The Changing Style of Wedding Showers
More brides are going co-ed or casual
While there has been talk in the media about wedding showers becoming less popular, the simple truth is that they’re going as strong as ever and it’s the style of showers that is changing.
From co-ed showers, to casual afternoon BBQ’s and swanky dessert and cocktail parties, the modern wedding shower now better reflects a couple’s personality, said Maggie Oldham, an etiquette coach.
The new shower
In fact, wedding showers are not only not going out of style but are becoming more impressive, said Seri Kertzner and Michelle Bachman owners of Little Miss Party Planner.
“With the vast amount of inspiration that can be found through sites like Pinterest, Instagram, Style Me Pretty and countless other online bloggers, brides are going all out with these pre-wedding celebrations. The overall quality and style of these events has been taken to the next level. Brides are looking for the newest and prettiest items to style their parties with,” Kertzner and Bachman said. Because of the demand, the duo has developed a Shower Party in a Box full of party supplies and styling tips.
Courtney Lutkus, with Simply Radiant Events in Los Angeles, said showers have definitely changed over the years. “The themes for the showers are not high tea, they are more bachelorette style, a family-friendly version. It is fun way to have a little more fun at the shower, while still feeling comfortable with your moms and grandmothers attending. It is even common to see a co-ed shower too.”
One alternative that some couples are doing is to go far more low-key and include friends in a co-ed event, said Danielle Rothweiler of Rothweiler Event Design.
“Wedding showers are never going to be out of style, though I do have plenty of brides that don't want them anymore. They feel pressured to have one because their mother insists that they do. An alternative to the bridal shower is a Jack and Jill shower where the couple attends. It is not a surprise, and there are no silly games. This is more of a get-together with friends, almost in place of an engagement party and is typically thrown by the couple instead of for the couple. Instead of a Sunday brunch, it can be a Saturday night at a pub in a private room, or even a formal sit-down dinner. Many couples that are already living together opt out of registering and instead sign up for websites where they can have their honeymoon paid for, or simply just accept a card and a check,” Rothweiler said.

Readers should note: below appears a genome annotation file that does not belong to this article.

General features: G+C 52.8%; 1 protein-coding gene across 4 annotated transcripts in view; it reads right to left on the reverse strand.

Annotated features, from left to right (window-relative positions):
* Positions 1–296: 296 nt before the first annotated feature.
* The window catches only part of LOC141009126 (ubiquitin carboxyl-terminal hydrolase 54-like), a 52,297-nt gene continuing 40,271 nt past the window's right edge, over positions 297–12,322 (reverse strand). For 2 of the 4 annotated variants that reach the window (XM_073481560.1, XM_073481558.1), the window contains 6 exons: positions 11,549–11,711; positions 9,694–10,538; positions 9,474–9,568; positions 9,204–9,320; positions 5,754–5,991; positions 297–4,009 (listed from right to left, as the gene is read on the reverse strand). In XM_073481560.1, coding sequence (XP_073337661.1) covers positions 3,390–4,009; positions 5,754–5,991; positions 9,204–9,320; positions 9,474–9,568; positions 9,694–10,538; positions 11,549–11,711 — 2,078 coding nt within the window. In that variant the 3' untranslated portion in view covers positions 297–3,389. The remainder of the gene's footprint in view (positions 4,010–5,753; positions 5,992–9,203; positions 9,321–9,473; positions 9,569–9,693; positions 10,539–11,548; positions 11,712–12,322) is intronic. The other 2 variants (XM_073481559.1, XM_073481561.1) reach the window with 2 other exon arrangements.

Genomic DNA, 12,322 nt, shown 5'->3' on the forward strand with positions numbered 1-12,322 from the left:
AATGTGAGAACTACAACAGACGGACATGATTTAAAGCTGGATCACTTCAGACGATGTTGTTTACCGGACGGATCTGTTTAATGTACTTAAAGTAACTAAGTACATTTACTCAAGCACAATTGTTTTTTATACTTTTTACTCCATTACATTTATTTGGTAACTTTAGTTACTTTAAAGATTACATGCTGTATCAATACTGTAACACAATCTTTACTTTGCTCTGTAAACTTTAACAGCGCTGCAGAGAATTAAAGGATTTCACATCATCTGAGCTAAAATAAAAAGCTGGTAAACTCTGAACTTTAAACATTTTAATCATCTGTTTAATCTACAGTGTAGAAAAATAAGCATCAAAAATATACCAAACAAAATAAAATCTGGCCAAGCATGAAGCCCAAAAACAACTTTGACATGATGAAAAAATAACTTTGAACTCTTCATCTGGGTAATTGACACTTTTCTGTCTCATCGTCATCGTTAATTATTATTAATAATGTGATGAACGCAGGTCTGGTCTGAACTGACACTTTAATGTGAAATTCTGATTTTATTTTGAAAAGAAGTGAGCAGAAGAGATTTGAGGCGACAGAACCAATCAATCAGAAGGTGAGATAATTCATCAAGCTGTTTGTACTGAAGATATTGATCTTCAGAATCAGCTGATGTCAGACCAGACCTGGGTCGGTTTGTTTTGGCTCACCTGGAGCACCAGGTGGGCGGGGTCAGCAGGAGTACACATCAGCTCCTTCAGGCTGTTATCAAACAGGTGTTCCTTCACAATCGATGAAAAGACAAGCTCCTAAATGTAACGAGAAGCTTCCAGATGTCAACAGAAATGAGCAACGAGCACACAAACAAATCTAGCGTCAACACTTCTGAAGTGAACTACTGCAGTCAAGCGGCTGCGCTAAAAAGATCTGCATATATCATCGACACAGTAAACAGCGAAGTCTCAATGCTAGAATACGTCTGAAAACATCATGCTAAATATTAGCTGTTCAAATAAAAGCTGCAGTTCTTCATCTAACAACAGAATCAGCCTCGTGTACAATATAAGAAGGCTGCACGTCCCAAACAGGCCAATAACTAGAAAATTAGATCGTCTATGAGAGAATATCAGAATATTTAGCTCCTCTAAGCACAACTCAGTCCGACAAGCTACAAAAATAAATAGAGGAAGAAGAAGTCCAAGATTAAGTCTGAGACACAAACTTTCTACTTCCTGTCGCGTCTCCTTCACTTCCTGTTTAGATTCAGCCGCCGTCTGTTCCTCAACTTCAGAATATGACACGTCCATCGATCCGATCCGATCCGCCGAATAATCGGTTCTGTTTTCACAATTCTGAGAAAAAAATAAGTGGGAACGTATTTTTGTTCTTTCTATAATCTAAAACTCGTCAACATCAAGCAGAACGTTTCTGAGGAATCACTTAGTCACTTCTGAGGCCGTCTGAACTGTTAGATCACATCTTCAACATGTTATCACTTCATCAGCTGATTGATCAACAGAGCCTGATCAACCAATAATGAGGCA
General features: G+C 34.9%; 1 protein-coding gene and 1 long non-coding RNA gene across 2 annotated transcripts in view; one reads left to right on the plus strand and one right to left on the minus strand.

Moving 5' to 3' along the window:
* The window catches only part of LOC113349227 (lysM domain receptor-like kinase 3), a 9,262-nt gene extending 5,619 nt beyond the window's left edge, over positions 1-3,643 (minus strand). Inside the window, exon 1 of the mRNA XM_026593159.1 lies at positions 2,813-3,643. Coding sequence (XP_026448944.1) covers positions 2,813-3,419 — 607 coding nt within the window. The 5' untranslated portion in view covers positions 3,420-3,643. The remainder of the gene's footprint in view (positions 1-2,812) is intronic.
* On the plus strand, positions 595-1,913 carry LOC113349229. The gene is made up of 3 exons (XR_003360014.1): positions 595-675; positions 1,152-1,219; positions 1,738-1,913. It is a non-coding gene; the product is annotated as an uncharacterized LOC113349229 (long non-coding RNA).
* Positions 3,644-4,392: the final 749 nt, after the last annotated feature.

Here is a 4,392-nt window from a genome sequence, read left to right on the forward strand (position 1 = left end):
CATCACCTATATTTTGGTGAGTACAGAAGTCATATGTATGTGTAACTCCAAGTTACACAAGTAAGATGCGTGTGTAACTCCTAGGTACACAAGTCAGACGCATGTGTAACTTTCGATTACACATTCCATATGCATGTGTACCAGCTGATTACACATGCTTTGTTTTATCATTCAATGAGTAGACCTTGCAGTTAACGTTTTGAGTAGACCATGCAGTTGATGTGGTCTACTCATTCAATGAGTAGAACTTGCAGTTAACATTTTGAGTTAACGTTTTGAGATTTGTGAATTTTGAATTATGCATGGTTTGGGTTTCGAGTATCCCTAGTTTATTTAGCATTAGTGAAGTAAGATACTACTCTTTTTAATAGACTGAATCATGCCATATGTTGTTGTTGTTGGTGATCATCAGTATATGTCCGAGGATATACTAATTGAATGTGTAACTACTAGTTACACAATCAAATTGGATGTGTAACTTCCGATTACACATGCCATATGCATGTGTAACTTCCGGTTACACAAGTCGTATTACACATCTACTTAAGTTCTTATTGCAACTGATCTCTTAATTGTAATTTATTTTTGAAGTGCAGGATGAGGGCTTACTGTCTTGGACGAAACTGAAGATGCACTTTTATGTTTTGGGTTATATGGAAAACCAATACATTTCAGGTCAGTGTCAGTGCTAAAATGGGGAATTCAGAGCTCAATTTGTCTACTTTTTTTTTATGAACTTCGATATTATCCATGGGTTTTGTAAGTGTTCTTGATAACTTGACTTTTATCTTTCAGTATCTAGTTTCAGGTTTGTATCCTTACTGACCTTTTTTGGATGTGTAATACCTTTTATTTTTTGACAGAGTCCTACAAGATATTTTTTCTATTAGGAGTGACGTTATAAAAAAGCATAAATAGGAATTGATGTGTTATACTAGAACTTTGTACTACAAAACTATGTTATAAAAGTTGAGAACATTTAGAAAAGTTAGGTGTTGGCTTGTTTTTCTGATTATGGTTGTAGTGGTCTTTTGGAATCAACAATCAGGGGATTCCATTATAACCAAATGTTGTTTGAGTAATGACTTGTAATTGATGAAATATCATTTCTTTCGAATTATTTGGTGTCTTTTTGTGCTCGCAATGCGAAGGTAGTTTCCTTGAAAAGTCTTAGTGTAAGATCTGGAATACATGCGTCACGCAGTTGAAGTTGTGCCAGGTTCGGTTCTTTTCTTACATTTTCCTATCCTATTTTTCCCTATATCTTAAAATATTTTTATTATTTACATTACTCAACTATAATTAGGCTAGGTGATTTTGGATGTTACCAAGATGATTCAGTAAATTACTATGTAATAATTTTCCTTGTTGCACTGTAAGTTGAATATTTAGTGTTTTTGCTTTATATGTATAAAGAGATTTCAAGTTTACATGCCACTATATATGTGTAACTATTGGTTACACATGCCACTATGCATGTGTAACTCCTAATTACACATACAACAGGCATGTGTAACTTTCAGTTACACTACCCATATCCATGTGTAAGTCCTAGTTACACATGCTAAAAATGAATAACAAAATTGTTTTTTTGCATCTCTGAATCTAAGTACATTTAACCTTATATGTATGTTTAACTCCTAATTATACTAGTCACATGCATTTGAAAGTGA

Other brides-to-be are going out of town for destination getaways, said Gail Johnson, of Gail Johnson Weddings and Events in Decatur, Georgia.
“One reason is because more and more brides have bridal party members who live out of state. They are finding a common meeting point to gather and have more of a girl’s weekend versus a traditional finger sandwiches and garden party soiree. I’ve seen intimate pajama party at high-end boutique hotel or weekend scavenger hunt in Vegas to fun in the sun in Miami,” Johnson said.
Basic shower etiquette
Even though the face of showers are changing, the basic etiquette remains the same. Here are Oldham’s etiquette tips:
The couple should register for the shower as early as possible as a courtesy to guests, and should register at up to three stores within a variety of price ranges (ex. Macy’s, Williams and Sonoma, and Restoration Hardware). Couples should be sure to include at least one national chain.
Registry information should not be included on the wedding invitation, but may be included on the bridal shower invitation.
The engaged couple should not host their own shower. And while it has long been considered a breach of etiquette for the bride or groom’s family members to host a shower, it’s now more acceptable according to Emily Post, particularly when common sense dictates such a solution. A good example would be if the bride is visiting her future in-laws and her future mother-in-law or sister-in-law want to host a shower.
Most importantly - only guests invited to the wedding should be invited to the shower. The only exception, according to Emily Post, is if co-workers want to host an office shower for the bride even though they will not be attending the wedding.
Do not invite the same guests to multiple showers. Only close family and members of the wedding party may be invited to more than one shower.